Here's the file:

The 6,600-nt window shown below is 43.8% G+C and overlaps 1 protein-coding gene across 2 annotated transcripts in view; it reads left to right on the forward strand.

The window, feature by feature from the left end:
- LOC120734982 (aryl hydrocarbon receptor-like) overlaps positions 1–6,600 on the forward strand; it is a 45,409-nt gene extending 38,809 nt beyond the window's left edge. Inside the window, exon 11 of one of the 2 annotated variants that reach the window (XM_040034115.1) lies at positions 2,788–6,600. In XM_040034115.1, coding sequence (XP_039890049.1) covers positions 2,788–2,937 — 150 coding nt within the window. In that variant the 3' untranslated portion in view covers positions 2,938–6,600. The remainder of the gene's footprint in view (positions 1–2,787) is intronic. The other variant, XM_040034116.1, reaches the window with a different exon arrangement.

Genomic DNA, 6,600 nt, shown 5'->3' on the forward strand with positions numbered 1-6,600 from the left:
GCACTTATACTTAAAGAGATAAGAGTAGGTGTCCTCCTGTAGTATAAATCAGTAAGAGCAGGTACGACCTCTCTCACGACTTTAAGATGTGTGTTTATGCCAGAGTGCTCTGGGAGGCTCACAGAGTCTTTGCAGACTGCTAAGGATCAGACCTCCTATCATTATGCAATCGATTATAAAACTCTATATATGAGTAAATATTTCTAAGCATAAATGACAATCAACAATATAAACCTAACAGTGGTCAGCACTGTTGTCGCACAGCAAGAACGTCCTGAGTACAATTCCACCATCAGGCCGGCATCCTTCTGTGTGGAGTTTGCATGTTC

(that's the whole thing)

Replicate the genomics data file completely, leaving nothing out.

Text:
The 6,600-nt window shown below is 43.8% G+C and overlaps 1 protein-coding gene across 2 annotated transcripts in view; it reads left to right on the forward strand.

The window, feature by feature from the left end:
- LOC120734982 (aryl hydrocarbon receptor-like) overlaps positions 1–6,600 on the forward strand; it is a 45,409-nt gene extending 38,809 nt beyond the window's left edge. Inside the window, exon 11 of one of the 2 annotated variants that reach the window (XM_040034115.1) lies at positions 2,788–6,600. In XM_040034115.1, coding sequence (XP_039890049.1) covers positions 2,788–2,937 — 150 coding nt within the window. In that variant the 3' untranslated portion in view covers positions 2,938–6,600. The remainder of the gene's footprint in view (positions 1–2,787) is intronic. The other variant, XM_040034116.1, reaches the window with a different exon arrangement.

Genomic DNA, 6,600 nt, shown 5'->3' on the forward strand with positions numbered 1-6,600 from the left:
GCACTTATACTTAAAGAGATAAGAGTAGGTGTCCTCCTGTAGTATAAATCAGTAAGAGCAGGTACGACCTCTCTCACGACTTTAAGATGTGTGTTTATGCCAGAGTGCTCTGGGAGGCTCACAGAGTCTTTGCAGACTGCTAAGGATCAGACCTCCTATCATTATGCAATCGATTATAAAACTCTATATATGAGTAAATATTTCTAAGCATAAATGACAATCAACAATATAAACCTAACAGTGGTCAGCACTGTTGTCGCACAGCAAGAACGTCCTGAGTACAATTCCACCATCAGGCCGGCATCCTTCTGTGTGGAGTTTGCATGTTC